I have covered Home Assistant (HA) content a number of times in previous posts, and am I a strong advocate for this project. The home automation scene is a wash with consumer offerings, but no single silicone valley big hitter has managed to provide a fully interoperable solution; most certainly not an affordable one. Ultimately, everyone has there own idea of how home automation should work. Home Assistant doesn’t solve the problem of standards dilution, but it offers an extremely robust way to tie the wide variety of standards and products together.

Some related posts which you might want to save for later:

Home Assistant Introduction

Home Assistant (HA) allows you to connect your various home automation systems as ‘Integrations’, then you can start to build routines, scene, and actions dependant on a vast range of conditions or controls. As the project has matured, the options and abilities of Home Assistant have reached a point where they are only limited by your imagination. There is also a fantastic community would are constantly pushing the boundaries and sharing their experiences and knowledge over at the HA forums: https://community.home-assistant.io/.


Once your integrations on setup, a common way to interface with them is through the HA lovelace dashboards that you can build; particularly if you have sensors which are collecting data about your home environment.


It is often the case that there is one home automation enthusiast in the household and everyone else just wants to turn the lights without the needing to understand what a zigbee network is… Home Assistant allows you to configure multiple users within the configuration. Users can then be given a role, user/admin, and be allocated access to only the lovelace dashboards that they need. For example: your partner only needs to be given access to light switch toggles and not access to the smart plugs which power your home server.

Our HA dashboard on a FireHD8+

We can also create a user with need-to-know dashboard access for our tablet. In 99% of scenarios, this tablet will be left in an easy to access place, where even guests can interact with it. Giving the ’tablet_user’ account read only access to limited lovelace dashboards means that they cannot edit HA settings, or see excessive data.

Here is how we limit dashboard access for this tablet account:

Limiting Home Assistant dashboard visibility

Edit the dashboard, edit the view, locate the visibility tab and modify the toggle options, before hitting the save button. Remember to refresh all your other dashboard displaying devices to apply the changes.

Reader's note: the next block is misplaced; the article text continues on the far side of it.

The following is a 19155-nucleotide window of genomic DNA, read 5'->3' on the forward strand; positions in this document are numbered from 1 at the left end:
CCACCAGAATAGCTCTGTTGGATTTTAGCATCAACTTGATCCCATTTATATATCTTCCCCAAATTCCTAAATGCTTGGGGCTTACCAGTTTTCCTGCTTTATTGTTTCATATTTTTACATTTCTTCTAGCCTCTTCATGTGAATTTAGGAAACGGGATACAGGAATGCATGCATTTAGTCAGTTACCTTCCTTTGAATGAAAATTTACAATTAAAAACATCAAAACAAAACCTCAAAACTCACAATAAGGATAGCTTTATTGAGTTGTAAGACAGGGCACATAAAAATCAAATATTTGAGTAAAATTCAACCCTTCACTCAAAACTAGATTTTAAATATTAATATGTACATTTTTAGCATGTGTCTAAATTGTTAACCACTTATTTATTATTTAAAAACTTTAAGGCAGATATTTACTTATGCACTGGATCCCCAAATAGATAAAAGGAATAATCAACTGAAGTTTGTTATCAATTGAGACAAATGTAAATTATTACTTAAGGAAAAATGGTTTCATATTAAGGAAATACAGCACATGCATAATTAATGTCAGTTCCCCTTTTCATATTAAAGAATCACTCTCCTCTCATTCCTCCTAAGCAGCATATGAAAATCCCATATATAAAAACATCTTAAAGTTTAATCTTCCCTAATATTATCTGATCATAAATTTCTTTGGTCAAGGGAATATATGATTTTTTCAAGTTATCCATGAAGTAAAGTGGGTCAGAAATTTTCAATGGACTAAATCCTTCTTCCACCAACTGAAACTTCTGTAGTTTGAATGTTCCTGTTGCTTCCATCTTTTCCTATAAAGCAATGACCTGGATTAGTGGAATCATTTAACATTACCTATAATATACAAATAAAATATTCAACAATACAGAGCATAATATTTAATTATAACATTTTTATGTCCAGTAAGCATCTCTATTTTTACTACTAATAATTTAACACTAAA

Similarly, if we have multiple tablets, possible one per room, we can create users on a per room basis and use access controls to set a default dashboard for that room. Room specific dashboards might include shopping list cards in the kitchen or light and CCTV controls in the bedroom. The possibilities are almost endless and the best path to get the most out of the system would be to build automations and scenes for each room; then add controls or triggers for these on that room’s dashboard.

Amazon FireHD8 Control Panel

This where we reach the main focus of this article, testing an Amazon FireHD8 Plus (with ads) as a dashboard control panel.

I chose the ‘with ads’ version of the FireHD8, which is ~£10 cheaper. Here are some resources for removing the bloat and getting GApps and the HA app installed in Kiosk mode:

The fireHD8/8+ is restricted meaning that Amazon has locked down the firmware. When a firmware is restricted it means we cannot fully block OTAs, use custom launchers without Fire Launcher, lockscreen ads can no longer be permanently removed, and some system apps can’t be disabled. Even though a tablet is marked as Restricted in the table above, sometimes it may only apply to certain versions of FireOS. If your tablet is on a firmware before the listed firmware then your tablet is NOT restricted.

It is still possible to disable some of the fluff, and side-load GAPPs (Play Store).

Reach out if you need help with this:

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The FireHD8 is relatively cheap and can often be had a very reasonable price on the various Prime sales which occur through the year. And if you are willing to by used, the Amazon warehouse deals make these tablets an even more affordable option. The build quality is understandably poor, but there Fire tablets are a known quantity when compared to the ’no name’ android tablet alternatives.

Docking Station

NOTE: this only applies to the FireHD8 Plus.

The goal of the tablet is to look like an intentional home automation control panel, so the official docking station with wireless (a concealed DC power adapter is still needed for the dock) charging is a relative stylish addition to your space. If we intend to place multiple tablets in multiple rooms, a clean consistent integration is important (to some people).

Amazon Fire HD8+ Wireless charging Dock


Screen Resolution